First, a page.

It was, indeed, an imposing sight to see the Hippodromic course at the time of one of these chariot festivals. The place set apart for the contest was about a mile in length. Over a bar that ran across the entrance of the lists was placed a brazen dolphin, and upon an altar in the middle of the barrier stood an eagle of the same metal. By means of a machine, put in motion by the president of the games, the eagle suddenly sprang up into the air with its wings extended, so as to be seen by all spectators; and at the same moment the dolphin sank to the ground, which was a signal for the cars to arrange themselves in order for the race. Besides the statue of Hippodamia, and the table on which were placed the crowns and palm-branches, there were several images and altars in the course, particularly that of the genius Taraxippus, who, as his name imports, was said to inspire the horses with a secret terror, which was increased by the shrill clangour of the trumpets placed near the boundary, and the deafening shouts and outcries of the mult.i.tude.
While the chariots were ranged in line ready to start, the horses, whose ardour it was difficult to restrain, attracted all eyes by their beauty, as well as for the victories which some of them had already gained.
Pindar speaks of no less than forty chariots engaged at one and the same time. If we recollect that they had to run twelve times the length of the Hippodrome, in going and returning, and to steer round a pillar or goal erected near each extremity, we may imagine what confusion must have ensued when, upon the signal trumpet being sounded, they started amid a cloud of dust, crossing and jostling each other, and rushing forward with such rapidity that the eye could scarcely follow them. At one of the boundaries a narrow pa.s.s was left only for the chariots, which often baffled the skill of the expertest driver; and there were upwards of twenty turnings to make round the two pillars; so that at almost every moment some accident happened, calculated to excite the pity or insulting laughter of the a.s.sembly. In such a number of chariots at full speed, pushing for precedence in turning round the columns, on which victory often depended, some were sure to be dashed to pieces, covering the course with their fragments, and adding to the dangers of the race. As it was, moreover, exceedingly difficult for the charioteer, in his unsteady two-wheeled car, to retain his standing att.i.tude, many were thrown out, when the masterless horses plunged wildly about the Hippodrome, overturning others who had, perhaps, previously escaped every danger, and thought themselves sure of winning. To increase the confusion, and thereby afford better opportunities for the display of skill and courage, there was reason to believe that some artifice was employed for the express purpose of frightening the horses when they reached the statue of Taraxippus. So great sometimes was their consternation, that, no longer regarding the rein, the whip, or the voice of their master, they broke loose, or overturned the chariot, and wounded the driver.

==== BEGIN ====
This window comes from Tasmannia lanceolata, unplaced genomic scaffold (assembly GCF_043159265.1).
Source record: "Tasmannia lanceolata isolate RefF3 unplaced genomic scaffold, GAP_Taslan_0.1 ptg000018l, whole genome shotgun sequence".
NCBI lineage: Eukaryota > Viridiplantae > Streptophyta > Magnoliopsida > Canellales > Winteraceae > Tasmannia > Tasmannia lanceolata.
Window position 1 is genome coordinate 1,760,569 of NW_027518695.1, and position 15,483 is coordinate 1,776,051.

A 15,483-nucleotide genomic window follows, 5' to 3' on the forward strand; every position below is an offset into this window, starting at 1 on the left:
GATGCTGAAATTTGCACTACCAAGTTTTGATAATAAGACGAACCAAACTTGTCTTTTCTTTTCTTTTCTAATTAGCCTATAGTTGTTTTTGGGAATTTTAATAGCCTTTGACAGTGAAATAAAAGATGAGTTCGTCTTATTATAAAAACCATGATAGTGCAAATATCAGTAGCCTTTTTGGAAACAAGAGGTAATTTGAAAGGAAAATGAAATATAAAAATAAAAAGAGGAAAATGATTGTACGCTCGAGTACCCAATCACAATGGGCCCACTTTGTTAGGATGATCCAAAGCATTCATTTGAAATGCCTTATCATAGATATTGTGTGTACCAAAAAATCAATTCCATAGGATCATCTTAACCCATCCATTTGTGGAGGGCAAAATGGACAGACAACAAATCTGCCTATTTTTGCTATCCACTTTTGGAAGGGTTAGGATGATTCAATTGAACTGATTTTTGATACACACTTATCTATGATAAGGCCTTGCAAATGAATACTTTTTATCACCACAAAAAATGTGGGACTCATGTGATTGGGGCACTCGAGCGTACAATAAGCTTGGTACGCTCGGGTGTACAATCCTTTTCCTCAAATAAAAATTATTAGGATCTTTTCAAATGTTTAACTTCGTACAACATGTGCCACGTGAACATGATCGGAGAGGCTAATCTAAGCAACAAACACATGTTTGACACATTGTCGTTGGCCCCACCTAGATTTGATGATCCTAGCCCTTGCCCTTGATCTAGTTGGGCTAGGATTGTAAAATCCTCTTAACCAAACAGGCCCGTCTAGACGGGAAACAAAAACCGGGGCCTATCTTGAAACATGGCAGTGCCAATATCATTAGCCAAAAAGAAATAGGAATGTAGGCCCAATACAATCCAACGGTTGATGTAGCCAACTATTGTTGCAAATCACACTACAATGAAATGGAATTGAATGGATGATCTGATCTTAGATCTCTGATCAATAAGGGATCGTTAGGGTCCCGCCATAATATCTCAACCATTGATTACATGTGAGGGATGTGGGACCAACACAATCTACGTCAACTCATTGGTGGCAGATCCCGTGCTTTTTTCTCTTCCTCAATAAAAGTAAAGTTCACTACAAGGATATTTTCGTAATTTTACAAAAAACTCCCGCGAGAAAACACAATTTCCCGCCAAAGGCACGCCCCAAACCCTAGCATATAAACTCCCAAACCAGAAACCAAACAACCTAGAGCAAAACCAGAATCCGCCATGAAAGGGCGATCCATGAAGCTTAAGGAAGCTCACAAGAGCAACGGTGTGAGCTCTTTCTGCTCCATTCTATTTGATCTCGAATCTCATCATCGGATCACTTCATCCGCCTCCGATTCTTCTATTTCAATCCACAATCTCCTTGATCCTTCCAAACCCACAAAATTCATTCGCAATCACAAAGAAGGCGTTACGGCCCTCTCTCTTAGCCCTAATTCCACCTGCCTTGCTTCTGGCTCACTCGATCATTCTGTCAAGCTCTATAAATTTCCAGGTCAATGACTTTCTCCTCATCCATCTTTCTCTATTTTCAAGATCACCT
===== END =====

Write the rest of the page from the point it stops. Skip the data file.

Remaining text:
Such is the ancient description given by a Greek writer of the chariot races of the Hippodrome. We have no coach racing now-a-days, except omnibus racing in the streets: not a great deal of "coaching." Now and then, indeed, we see the "Brighton four-horse," and start with wonder at the sight. But still there are necessities for private driving, more important at the present than at any former period; and we hold driving to be not only a necessary, but an indispensable accomplishment to every young gentleman.
THE HORSE IN HARNESS.
A horse fully equipped in harness, attached to a dennet or stanhope, is one of the most beautiful things to look at in the world: few boys are trusted to drive a pair; nor have they physical power for the task. We will therefore confine our attention chiefly to single harness, adding only a short description of the various kinds of carriages in common use. If, however, the youthful charioteer can drive a single horse well, he will find no difficulty in controlling a pair, provided their mouths are sufficiently tender for his strength to manage. The horse is here represented harnessed to a light dennet-gig.
May be either a full-sized harness horse, or a galloway, or a pony; the two last being the best fitted for juvenile driving.